There is a heavy vein of irony running throughout Fitzgerald's work. In BB, his family and friends treat his rapidly-shrinking age as if he were persisting in performing a slightly bizarre party-trick of which they were starting to tire.

I particularly like Fitzgerald's perfect ear for words. He describes Button's ageing wife as having, "a faint skirmish of grey hairs in her head", which since he had been talking about the Spanish-American War, is a touch of genius. And in Head and Shoulders (another new story for me) the hero's girlfriend "drapes the last skeins of a Welsh rabbit on her fork" while waiting for him to speak. The author can make even such minor moments in his narratives shine.

Perhaps my favourite story here is Four Fists, in which a businessman philosophically recalls his life in terms of four epiphanies when he was hit on the nose, almost as if were literally having some sense knocked into him.

There is wry comedy too:

"It's the only way," she gasped in a sort of triumphant malignity. "The only thing that keeps old folks like me happy is the sense that they can make other people step around. To be old and rich and have poor descendants is almost as much fun as to be young and beautiful and have ugly sisters"

("O Russet Witch", who proves in the end to be all too human.)

Fitzgerald's dark humour is something which it is almost impossible to transfer to celluloid; the latest attempt with Brad Pitt scorns even to try. However these tales remain masterpieces of the short story genre with their economy of language, wit and cynical eye and are true gems of American literature.
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Having enjoyed novels of F. Scott Fitzgerald I was keen to try his short stories. This is a great collection, with the title story being the best in my opinion. Benjamin Button is born at the age of seventy and then proceeds to get younger and younger. The story is cleverly told, with his father, and later son's, dismay at the problems this throws up, poignant as well as humorous. I most enjoyed the fathers insistence his 'baby' should play with a rattle, when Benjamin would sneak off and try to enjoy a cigar in peace!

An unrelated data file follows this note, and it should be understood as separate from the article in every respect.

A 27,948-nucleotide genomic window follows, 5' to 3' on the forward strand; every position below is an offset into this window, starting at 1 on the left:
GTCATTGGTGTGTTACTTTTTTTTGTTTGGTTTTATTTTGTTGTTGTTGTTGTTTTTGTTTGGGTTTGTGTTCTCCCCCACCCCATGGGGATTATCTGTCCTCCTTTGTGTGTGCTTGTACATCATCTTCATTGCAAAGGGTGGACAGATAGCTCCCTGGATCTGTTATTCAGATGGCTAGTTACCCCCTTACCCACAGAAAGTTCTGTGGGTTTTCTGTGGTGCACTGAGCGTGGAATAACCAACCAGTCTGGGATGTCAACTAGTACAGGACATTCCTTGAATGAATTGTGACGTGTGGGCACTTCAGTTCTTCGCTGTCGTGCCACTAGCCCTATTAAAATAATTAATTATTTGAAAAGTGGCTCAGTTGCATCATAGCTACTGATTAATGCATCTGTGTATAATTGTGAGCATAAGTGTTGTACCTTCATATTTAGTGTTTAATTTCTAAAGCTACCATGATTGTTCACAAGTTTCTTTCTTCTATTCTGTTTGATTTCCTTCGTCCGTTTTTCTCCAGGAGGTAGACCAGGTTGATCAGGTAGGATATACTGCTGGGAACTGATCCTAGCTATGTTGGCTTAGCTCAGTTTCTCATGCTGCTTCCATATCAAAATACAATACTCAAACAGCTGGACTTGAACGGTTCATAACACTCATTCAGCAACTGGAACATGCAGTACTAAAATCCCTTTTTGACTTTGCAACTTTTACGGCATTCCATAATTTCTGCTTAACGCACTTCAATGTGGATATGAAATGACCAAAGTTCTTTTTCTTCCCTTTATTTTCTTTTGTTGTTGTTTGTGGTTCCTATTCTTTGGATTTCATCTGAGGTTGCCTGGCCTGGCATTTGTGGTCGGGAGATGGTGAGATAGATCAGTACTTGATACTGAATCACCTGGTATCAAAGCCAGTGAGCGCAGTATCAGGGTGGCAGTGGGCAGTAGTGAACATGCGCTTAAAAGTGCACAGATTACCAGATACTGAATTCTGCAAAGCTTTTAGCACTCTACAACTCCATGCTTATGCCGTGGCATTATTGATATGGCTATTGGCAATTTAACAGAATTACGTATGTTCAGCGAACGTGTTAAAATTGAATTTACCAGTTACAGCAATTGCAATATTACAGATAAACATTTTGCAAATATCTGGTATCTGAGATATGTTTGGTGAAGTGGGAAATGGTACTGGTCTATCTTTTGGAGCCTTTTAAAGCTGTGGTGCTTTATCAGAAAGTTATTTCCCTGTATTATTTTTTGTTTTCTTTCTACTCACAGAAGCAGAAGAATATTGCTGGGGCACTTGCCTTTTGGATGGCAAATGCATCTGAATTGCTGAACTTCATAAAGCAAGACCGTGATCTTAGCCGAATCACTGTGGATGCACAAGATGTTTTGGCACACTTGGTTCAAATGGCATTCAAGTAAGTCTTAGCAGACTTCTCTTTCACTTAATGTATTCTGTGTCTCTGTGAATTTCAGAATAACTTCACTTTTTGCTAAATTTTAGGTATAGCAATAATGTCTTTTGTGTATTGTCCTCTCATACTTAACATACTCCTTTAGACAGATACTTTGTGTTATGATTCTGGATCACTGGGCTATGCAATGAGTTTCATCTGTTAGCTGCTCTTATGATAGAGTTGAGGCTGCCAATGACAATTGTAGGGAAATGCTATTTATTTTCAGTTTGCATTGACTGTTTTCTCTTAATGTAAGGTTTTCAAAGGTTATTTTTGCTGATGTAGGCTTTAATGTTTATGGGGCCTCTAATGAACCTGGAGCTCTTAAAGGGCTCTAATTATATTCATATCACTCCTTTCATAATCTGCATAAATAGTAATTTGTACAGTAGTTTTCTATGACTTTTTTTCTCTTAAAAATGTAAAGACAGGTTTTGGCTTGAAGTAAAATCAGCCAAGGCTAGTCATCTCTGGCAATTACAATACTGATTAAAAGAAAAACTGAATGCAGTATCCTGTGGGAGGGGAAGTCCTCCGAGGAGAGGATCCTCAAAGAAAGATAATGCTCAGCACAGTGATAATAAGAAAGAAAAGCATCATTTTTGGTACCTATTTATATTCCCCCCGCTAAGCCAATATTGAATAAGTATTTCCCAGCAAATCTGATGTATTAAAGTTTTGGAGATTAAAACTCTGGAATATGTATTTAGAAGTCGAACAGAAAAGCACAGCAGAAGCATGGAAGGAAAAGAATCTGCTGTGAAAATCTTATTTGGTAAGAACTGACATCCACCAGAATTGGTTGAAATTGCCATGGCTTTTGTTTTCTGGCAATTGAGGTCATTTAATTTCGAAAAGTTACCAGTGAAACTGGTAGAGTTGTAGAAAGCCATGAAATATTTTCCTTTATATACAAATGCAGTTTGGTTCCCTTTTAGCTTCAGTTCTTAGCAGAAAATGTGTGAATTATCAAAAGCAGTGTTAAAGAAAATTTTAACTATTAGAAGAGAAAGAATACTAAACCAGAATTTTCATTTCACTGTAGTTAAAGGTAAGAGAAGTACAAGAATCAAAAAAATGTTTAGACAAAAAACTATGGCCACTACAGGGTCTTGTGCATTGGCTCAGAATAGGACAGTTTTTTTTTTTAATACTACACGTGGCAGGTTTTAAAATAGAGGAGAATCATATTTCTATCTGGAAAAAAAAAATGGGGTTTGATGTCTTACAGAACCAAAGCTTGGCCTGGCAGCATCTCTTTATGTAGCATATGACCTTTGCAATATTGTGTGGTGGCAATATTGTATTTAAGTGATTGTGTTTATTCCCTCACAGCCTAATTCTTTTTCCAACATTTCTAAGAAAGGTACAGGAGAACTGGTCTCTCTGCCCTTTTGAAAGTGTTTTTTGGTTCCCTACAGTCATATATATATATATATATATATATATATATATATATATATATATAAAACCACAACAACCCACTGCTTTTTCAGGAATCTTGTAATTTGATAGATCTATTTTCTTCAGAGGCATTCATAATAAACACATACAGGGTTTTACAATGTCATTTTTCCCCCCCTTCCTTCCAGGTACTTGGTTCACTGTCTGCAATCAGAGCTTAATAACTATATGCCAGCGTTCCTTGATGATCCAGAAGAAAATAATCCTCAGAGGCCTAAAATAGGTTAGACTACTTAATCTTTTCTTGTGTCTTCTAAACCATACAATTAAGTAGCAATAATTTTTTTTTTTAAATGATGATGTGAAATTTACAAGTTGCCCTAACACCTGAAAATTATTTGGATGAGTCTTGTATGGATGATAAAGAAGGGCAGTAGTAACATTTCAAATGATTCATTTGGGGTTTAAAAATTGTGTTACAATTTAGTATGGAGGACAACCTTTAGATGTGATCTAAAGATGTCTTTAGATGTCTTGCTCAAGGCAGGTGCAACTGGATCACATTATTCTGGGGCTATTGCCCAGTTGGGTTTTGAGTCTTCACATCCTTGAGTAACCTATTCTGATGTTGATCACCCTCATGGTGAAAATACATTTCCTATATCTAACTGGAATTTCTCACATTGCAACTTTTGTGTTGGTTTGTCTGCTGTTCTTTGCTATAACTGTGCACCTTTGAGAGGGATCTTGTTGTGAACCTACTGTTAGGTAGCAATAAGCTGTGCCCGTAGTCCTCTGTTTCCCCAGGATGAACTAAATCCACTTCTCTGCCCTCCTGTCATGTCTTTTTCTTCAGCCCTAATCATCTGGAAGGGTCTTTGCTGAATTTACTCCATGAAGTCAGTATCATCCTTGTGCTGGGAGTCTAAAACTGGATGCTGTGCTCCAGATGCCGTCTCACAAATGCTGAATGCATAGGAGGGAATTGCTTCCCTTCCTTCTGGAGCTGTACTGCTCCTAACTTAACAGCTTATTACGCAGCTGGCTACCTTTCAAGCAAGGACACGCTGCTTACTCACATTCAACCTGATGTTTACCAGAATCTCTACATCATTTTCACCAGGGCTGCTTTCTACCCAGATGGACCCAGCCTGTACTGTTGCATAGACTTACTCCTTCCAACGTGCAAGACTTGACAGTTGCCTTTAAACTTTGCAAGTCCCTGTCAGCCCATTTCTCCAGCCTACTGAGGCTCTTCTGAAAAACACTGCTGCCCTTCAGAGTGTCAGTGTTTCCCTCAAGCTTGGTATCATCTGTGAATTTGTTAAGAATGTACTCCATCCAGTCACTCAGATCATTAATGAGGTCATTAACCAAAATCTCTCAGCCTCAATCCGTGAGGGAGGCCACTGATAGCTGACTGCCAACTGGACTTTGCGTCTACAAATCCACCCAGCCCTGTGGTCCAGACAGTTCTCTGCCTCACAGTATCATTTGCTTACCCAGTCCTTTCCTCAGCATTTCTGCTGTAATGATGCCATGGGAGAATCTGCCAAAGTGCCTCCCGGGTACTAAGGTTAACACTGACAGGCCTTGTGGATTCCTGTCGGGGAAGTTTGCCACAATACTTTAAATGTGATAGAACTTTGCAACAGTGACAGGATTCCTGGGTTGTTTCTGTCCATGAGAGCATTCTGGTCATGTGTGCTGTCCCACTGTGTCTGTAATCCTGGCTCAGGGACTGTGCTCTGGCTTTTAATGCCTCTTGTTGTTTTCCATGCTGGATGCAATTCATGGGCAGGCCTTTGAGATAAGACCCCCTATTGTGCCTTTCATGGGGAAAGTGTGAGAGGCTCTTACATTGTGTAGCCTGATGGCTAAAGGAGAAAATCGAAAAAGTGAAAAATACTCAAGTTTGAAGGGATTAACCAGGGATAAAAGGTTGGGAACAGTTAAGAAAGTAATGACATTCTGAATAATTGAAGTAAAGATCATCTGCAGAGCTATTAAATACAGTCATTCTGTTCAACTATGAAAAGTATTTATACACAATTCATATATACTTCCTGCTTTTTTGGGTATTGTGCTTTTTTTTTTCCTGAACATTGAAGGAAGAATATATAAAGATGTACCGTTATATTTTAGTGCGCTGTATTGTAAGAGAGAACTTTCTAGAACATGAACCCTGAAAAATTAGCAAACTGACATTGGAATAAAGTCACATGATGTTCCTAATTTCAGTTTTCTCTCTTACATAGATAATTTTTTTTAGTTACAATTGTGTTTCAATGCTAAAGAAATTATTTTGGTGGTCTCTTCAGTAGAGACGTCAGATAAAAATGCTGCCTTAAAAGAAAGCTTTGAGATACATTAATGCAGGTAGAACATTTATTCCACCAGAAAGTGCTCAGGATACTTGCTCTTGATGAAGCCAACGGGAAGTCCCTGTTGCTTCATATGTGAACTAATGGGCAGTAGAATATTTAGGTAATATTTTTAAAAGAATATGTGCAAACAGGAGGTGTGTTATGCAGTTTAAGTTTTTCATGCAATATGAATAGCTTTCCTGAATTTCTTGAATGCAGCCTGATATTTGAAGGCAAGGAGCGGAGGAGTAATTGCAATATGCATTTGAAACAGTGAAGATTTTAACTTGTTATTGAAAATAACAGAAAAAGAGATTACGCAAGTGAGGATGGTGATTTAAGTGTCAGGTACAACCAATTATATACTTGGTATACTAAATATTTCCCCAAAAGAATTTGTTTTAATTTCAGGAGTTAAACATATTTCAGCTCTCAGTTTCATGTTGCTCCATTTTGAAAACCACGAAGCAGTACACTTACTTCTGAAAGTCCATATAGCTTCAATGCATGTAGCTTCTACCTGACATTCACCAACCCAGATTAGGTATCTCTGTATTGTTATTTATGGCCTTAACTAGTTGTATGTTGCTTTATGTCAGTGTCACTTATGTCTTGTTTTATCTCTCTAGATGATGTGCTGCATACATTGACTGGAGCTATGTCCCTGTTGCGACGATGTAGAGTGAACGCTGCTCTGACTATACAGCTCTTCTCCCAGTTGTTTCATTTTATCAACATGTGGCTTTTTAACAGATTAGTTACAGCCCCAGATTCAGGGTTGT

Highlights from the other stories offered is one about the perceived missed chances of a young man working in a bookshop and that of a writer, dealing with love and networking in Hollywood. As always, Fitzgerald has a keen eye for detail and the world he lived in. The young man, down on his luck, trying to hide his frayed cuffs from a friend who is horrified he is forced to deal with a request for money when he would rather not think about it, the humiliation of a wife whose husband is drunk at a dinner party, the way married love changes are all wrapped up neatly in a line, but so we all understand exactly how the character feels. Highly enjoyabl collection.
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on 20 September 2016
Yes, very curious indeed.
A few years ago I read the Great Gatsby by the same author and really liked it, but this collection of short stories is quite something else.
Firstly, Benjamin Button is only a dozen or so pages, so a really short story then; quirky though.
Some of the other stories here are better, my favourite being, O Russet Witch, which has a certain charm about it that captures the mood of an affluent 1920's America. Coming in a close second is the equally delightful, but somewhat brutish, May Day, which centres on a mob running through the city, and is the longest story here.
Some of the others were a bit boring, but that's the beauty of short stories I suppose, the good ones stick with you, the others can be quickly forgotten, and you don't end up kicking yourself for wasting too much time.